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The most addictive coffee you’ll ever taste: A lesson on smuggling sin

Ryan Denison is the Senior Fellow for Theology at Denison Forum, where he contributes writing and research to many of the ministry’s productions.

He is in the final stages of earning his PhD in church history at BH Carroll Theological Institute after having earned his MDiv at Truett Seminary. Ryan has also taught at BH Carroll and Dallas Baptist University.

He and his wife, Candice, live in East Texas and have two children.

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The most addictive coffee you’ll ever taste: A lesson on smuggling sin
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Police in Italy recently encountered a new kind of coffee bean after examining a suspicious shipment at Milan’s Malpensa Airport. The package originated in Columbia and was addressed to Santino D’Antonio, the fictional mob boss in the movie John Wick: Chapter 2.

The name aroused their suspicions. Upon opening the package, they found more than five hundred coffee beans that had been hollowed out, filled with roughly 130 grams of cocaine, and sealed back up with dark brown duct tape. Police then proceeded to track the package to its intended destination, where they arrested a fifty-year-old Italian man when he came to collect it.

While this bust was notable, however, it was far from the only time the Italian police have encountered creatively concealed drug shipments recently.

As CNN reports, Italy’s Guardia di Finanza captured over fifteen tons of amphetamines, worth roughly $1.12 billion, earlier this month after they were smuggled inside industrial-size paper cylinders. They believe the amphetamines were produced by ISIS in Syria.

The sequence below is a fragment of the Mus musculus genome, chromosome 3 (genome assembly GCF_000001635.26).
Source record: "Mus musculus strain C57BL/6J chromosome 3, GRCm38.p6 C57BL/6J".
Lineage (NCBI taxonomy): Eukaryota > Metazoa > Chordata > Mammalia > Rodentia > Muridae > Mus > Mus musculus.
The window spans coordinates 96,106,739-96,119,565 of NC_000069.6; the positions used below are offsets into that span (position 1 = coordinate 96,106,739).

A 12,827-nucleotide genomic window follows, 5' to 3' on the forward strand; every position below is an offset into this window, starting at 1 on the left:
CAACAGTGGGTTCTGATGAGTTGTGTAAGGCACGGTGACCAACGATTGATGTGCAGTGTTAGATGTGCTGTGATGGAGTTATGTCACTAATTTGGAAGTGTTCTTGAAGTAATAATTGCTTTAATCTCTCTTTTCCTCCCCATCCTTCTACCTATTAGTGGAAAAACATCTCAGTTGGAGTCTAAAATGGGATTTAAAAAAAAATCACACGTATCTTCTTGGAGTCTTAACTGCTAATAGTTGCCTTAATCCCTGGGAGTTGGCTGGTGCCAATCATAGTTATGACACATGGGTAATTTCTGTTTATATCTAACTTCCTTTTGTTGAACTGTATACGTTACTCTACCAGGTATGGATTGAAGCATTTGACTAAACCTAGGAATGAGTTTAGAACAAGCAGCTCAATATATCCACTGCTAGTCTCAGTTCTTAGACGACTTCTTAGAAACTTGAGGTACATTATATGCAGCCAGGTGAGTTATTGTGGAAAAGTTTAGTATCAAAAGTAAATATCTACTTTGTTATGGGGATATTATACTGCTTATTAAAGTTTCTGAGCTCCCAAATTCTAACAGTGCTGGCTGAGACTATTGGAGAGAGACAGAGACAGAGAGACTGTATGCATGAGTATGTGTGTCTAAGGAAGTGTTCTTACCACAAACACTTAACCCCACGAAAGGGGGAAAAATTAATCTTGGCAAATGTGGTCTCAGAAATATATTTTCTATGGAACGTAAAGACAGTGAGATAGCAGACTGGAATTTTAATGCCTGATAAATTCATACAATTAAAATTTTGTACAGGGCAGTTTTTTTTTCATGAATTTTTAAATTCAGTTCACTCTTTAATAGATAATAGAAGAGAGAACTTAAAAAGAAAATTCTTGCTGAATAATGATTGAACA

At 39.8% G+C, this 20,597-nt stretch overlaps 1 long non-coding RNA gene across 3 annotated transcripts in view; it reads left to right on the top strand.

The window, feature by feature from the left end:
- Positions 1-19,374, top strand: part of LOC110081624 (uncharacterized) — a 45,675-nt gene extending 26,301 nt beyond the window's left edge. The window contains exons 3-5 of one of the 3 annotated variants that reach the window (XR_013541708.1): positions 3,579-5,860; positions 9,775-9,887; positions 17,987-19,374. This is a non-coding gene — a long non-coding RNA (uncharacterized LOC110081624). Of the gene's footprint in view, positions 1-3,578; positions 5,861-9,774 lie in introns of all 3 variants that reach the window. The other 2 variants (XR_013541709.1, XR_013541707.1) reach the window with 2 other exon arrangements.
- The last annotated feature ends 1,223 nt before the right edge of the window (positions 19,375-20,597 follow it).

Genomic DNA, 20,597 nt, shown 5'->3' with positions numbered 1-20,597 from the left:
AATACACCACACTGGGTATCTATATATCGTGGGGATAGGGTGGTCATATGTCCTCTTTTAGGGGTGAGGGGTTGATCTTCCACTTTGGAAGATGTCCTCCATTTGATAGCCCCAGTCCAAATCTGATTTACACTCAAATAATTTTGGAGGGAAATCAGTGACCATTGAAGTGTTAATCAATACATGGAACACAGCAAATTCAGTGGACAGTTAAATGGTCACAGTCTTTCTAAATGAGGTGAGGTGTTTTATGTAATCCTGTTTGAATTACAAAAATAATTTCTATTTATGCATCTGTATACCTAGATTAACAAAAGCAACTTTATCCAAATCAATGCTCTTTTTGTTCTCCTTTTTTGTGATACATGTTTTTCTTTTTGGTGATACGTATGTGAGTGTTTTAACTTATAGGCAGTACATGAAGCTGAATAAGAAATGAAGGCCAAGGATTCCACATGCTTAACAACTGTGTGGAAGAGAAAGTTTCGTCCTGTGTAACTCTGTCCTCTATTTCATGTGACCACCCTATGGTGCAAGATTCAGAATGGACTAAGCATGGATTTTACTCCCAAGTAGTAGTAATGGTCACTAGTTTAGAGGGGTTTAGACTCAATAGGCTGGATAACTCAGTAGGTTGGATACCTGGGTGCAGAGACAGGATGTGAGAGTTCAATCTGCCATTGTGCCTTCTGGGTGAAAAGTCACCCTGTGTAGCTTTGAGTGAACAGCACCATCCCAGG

Drug lords have an obvious motivation for trying to disguise their products as something innocuous or unworthy of note. Exposure threatens their preferred way of life, so they go to great lengths to conceal that which they would prefer others not see.

However, they’re not alone in doing so.

The vanity of smuggling sin

Most of us take a similar approach to the pet sins in our lives, i.e., the ones we know are wrong but really don’t want to give up. We’ll address the big stuff because we have to. But we’re far more hesitant to fully repent of our penchant toward gossip, holding a grudge over a past wrong, or any number of more seemingly acceptable sins.

Jesus warned against that kind of hypocrisy, though, and we would do well to heed his words: “Nothing is covered up that will not be revealed, or hidden that will not be known. Therefore whatever you have said in the dark shall be heard in the light, and what you have whispered in private rooms shall be proclaimed on the housetops” (Luke 12:2–3).

That warning was originally given against the Pharisees, who thought themselves holy because that’s how they appeared to other people. Nearly two thousand years of Christians have seen them very differently, though. Christ shed light on their inner wickedness, and their outer veil of piety wilted under the strain.

The same will be true of us as well.

God loves us too much to allow our hidden sins to remain a hindrance to a thriving relationship with him. And if we won’t address our sins, he will.

So, the next time you’re tempted to try and smuggle your sin through the day, understand that you’re not fooling God.

And also remember that a day will come when he’ll make sure you can’t fool anyone else either.

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